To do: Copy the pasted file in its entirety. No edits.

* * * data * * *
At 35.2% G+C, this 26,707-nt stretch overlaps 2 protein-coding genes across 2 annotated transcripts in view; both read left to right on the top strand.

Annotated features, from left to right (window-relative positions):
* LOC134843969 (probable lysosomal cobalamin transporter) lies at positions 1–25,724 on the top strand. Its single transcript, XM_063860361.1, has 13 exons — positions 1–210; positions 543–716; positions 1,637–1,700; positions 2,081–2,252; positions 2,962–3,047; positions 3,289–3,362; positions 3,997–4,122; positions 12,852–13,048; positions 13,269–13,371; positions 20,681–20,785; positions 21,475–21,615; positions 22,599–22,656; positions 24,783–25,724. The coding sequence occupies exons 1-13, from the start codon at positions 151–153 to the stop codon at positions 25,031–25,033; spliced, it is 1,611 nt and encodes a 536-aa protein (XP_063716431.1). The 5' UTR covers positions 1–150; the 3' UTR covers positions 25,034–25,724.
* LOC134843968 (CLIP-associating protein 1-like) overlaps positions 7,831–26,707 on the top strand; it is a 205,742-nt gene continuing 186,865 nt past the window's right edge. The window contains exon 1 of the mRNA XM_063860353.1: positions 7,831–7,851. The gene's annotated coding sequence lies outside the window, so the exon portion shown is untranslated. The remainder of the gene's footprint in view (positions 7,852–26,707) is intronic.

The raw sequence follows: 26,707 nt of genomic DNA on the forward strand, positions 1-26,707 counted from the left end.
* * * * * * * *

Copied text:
At 35.2% G+C, this 26,707-nt stretch overlaps 2 protein-coding genes across 2 annotated transcripts in view; both read left to right on the top strand.

Annotated features, from left to right (window-relative positions):
* LOC134843969 (probable lysosomal cobalamin transporter) lies at positions 1–25,724 on the top strand. Its single transcript, XM_063860361.1, has 13 exons — positions 1–210; positions 543–716; positions 1,637–1,700; positions 2,081–2,252; positions 2,962–3,047; positions 3,289–3,362; positions 3,997–4,122; positions 12,852–13,048; positions 13,269–13,371; positions 20,681–20,785; positions 21,475–21,615; positions 22,599–22,656; positions 24,783–25,724. The coding sequence occupies exons 1-13, from the start codon at positions 151–153 to the stop codon at positions 25,031–25,033; spliced, it is 1,611 nt and encodes a 536-aa protein (XP_063716431.1). The 5' UTR covers positions 1–150; the 3' UTR covers positions 25,034–25,724.
* LOC134843968 (CLIP-associating protein 1-like) overlaps positions 7,831–26,707 on the top strand; it is a 205,742-nt gene continuing 186,865 nt past the window's right edge. The window contains exon 1 of the mRNA XM_063860353.1: positions 7,831–7,851. The gene's annotated coding sequence lies outside the window, so the exon portion shown is untranslated. The remainder of the gene's footprint in view (positions 7,852–26,707) is intronic.

The raw sequence follows: 26,707 nt of genomic DNA on the forward strand, positions 1-26,707 counted from the left end.